Well, now. The Conservatives and Labour are intending to field party candidates in most if not all areas. So they'll be 'acceptable' politically, i.e., won't have an original thought in their head, will be great at kissing babies and doing the rubber chicken circuit, and won't have a proper big job to do anywhere else. The vast majority of candidates so far are local councillors, the lads and lasses with dodgy dress style who've been on the old-fashioned police authorities all these years, salivating at the thought of a much bigger payoff. Genuinely able independents are either busy running their large organisations, or appalled at the thought of having to kiss babies and do the rubber chicken circuit rather than get the job on merit, and are probably earning a sight more than is on offer. You can see who's up for it here, if you're interested. But I'm guessing mostly you're not.

But perhaps you should be. Policing in the UK is in something of a crisis. Morale is low among rank and file officers, resources are being significantly cut (except among Diversity Managers and PR departments), there's still a huge target culture despite what Kitten Heels says, and to this already toxic mix the Government is introducing political control and increased privatisation. Does that sound promising to you?

It may help if I summarise your options:
1. You get what you've already got, only it'll cost more.
2. You get something radically different which will probably be worse.

In either event, as far as the Guvmint is concerned, it will be your fault. You voted for the twat.

So have a think about your options come November, and have a look at your candidates. The good people of Humberside, by the way, have as one of their candidates one of the very few big names to have emerged so far, and I show him below discussing local affairs with a member of the public. Yeah, it's a cheap shot, I know, but it just seems emblematic of how this bright idea is likely to pan out.

Tuesday, 24 January 2012

Scottish independence – the way forward

As we're nearly at Burns Night, some thoughts on Scottish independence. Having read a good deal of argument on either side, part of the interest for me has been seeing the panic among some Scots at the notion of not being part of the UK, and another part has been the amount of enthusiasm for the idea among the English. Cynics might say that the latter is partly out of jealousy – sod off with your better healthcare, your free university places, and so on – and partly due to the perception that money is currently flowing from England to Scotland, and it would help England to stop this transfer.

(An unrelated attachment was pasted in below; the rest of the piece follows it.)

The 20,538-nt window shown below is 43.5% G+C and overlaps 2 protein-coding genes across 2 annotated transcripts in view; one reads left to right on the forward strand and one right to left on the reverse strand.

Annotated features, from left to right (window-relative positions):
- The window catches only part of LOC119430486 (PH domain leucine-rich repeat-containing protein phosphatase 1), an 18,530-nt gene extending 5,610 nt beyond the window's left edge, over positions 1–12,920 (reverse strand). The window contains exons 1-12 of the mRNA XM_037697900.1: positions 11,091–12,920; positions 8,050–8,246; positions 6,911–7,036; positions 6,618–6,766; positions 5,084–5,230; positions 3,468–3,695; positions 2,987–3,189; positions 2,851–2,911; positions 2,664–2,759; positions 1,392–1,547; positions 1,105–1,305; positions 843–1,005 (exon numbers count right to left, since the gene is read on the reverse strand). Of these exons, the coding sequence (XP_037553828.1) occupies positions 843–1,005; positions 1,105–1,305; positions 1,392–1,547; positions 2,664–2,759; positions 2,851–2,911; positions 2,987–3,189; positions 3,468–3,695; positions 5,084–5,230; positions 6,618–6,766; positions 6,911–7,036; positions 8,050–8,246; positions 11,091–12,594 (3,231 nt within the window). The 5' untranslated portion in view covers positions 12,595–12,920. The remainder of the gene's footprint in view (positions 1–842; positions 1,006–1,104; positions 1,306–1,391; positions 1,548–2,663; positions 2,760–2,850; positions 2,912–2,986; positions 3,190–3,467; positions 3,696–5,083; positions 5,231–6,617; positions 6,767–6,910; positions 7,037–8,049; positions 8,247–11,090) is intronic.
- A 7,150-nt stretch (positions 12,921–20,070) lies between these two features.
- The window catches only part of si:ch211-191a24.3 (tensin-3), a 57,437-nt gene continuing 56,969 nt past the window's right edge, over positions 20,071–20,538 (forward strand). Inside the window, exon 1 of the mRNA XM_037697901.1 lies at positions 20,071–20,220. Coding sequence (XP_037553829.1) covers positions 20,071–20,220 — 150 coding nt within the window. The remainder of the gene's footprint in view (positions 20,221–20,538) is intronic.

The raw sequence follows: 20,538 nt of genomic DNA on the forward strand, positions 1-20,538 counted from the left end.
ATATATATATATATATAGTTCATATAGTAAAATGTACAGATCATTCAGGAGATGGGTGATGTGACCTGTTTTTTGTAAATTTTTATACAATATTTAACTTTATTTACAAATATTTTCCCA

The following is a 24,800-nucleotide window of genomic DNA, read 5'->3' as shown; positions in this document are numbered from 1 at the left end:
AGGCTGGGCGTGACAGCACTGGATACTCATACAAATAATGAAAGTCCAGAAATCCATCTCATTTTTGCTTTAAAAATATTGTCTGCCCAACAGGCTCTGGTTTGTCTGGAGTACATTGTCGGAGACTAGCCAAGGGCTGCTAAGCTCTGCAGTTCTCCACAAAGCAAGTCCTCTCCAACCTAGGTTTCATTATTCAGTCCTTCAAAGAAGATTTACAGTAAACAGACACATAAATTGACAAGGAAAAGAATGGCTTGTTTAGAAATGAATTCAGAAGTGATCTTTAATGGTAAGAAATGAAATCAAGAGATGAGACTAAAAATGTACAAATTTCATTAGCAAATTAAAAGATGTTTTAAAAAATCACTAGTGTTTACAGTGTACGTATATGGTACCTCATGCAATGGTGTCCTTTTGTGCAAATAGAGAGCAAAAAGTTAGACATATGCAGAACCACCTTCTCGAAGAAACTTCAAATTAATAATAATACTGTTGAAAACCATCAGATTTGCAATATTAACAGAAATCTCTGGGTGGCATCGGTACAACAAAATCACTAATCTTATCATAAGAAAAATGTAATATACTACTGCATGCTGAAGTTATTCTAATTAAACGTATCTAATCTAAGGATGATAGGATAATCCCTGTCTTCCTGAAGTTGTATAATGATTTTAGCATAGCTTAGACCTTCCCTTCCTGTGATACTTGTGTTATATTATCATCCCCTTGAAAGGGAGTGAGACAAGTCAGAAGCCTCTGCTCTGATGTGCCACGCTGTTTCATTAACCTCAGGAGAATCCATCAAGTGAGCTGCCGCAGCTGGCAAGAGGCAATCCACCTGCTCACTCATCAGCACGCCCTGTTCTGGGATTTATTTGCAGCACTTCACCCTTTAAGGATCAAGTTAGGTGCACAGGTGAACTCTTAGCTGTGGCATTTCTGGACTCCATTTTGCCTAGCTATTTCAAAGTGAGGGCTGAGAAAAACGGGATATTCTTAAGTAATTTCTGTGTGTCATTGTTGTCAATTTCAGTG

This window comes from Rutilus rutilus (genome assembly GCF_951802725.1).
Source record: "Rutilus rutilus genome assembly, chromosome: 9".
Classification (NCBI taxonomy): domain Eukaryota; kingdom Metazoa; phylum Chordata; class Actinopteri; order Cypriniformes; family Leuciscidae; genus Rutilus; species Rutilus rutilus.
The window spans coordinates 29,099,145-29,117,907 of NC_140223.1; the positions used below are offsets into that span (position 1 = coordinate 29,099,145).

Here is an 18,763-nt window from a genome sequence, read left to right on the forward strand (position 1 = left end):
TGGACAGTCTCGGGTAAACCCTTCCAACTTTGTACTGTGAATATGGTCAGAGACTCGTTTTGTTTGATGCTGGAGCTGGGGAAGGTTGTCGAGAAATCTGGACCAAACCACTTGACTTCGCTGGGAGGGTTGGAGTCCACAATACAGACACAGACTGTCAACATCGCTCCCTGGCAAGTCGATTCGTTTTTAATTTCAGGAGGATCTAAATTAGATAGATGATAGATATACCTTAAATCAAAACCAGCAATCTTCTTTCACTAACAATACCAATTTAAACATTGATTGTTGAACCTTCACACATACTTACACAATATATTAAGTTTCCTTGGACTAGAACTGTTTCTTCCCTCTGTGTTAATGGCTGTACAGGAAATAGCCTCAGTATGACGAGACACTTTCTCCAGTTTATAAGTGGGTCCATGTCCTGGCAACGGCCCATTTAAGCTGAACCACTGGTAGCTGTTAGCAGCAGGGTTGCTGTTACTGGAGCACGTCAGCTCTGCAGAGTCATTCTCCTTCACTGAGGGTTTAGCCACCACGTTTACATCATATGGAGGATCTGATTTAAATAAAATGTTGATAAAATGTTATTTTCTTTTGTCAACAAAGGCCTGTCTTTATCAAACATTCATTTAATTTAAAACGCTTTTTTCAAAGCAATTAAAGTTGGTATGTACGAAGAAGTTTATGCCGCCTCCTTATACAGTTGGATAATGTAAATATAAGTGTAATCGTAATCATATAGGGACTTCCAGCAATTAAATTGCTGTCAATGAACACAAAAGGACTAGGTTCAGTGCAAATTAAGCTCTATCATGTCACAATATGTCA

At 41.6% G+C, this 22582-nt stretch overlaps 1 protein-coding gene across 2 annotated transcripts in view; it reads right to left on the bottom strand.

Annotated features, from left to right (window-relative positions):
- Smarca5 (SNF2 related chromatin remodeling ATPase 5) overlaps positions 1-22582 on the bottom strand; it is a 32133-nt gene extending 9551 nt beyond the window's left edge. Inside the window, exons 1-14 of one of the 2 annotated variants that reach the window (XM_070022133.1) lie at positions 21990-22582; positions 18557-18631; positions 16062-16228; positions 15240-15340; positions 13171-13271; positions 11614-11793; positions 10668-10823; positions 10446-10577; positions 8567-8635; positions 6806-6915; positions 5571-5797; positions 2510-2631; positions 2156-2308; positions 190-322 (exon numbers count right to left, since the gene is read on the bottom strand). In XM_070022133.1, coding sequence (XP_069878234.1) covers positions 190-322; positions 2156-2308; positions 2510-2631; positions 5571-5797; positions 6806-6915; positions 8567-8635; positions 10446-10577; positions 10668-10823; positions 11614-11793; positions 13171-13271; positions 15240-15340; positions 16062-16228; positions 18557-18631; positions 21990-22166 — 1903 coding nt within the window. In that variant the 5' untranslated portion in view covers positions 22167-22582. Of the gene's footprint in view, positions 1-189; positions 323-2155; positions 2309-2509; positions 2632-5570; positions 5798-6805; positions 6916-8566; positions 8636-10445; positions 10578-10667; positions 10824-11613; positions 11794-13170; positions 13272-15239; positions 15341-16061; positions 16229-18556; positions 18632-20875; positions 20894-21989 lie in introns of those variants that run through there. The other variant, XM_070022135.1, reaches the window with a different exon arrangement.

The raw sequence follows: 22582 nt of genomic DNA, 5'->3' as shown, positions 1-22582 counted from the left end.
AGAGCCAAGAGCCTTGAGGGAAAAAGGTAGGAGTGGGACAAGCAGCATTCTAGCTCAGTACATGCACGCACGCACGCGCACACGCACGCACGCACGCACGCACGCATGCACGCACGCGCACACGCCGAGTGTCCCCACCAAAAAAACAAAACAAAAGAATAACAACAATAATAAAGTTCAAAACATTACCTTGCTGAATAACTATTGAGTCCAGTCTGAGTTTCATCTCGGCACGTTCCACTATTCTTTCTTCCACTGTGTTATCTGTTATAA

I don't think Alex Salmond is thinking big enough.

Here's what he – and Scotland – should be arguing for: not just independence for Scotland as it currently stands, but an independent and enlarged Scotland. Here's the map as I would suggest it.

Note that the new border runs roughly from the Mersey to the Wash, such that the new most southerly Scottish cities would be Stoke, Derby and Nottingham. To the existing Scottish economy would be added a good number of people and the great cities mentioned above along with Liverpool, Manchester, Leeds, Newcastle... and of course Carlisle and Berwick-upon-Tweed would return once more to the motherland.

The character and temperament of these parts of England would fit much better with Scotland than with the Shires and the Home Counties. All of the areas going to Scotland under my modest proposal are marked by their citizens being stroppy, argumentative, up for a drink and a ruck (or either), and distrustful of politicians, especially Oxbridge toffs who've never been north of Watford Gap. The blood flowing in the veins of the 'English' above the new border is a heady mix of the ancient British, the Anglo-Saxons and the Scandinavian invaders; by contrast the Southron Londoners (and they're all Londoners up as far as Leicester, let's face it) are mostly French types and therefore only fit for sitting around in poncey winebars talking bolleaux.

Clearly there would be some adjustments to make for we 'New Scottish', but I already like whisky, so I'm not too concerned. I haven't been in the habit of drinking it much before lunch, I must admit, but this would be a small price to pay for the benefits of belonging to a new, forward-looking and dynamic Greater Scotland.

So, Mr Salmond, there you have it. Think big. Be bold. Dream of a new Hadrian's Wall along the Trent. You know it makes sense.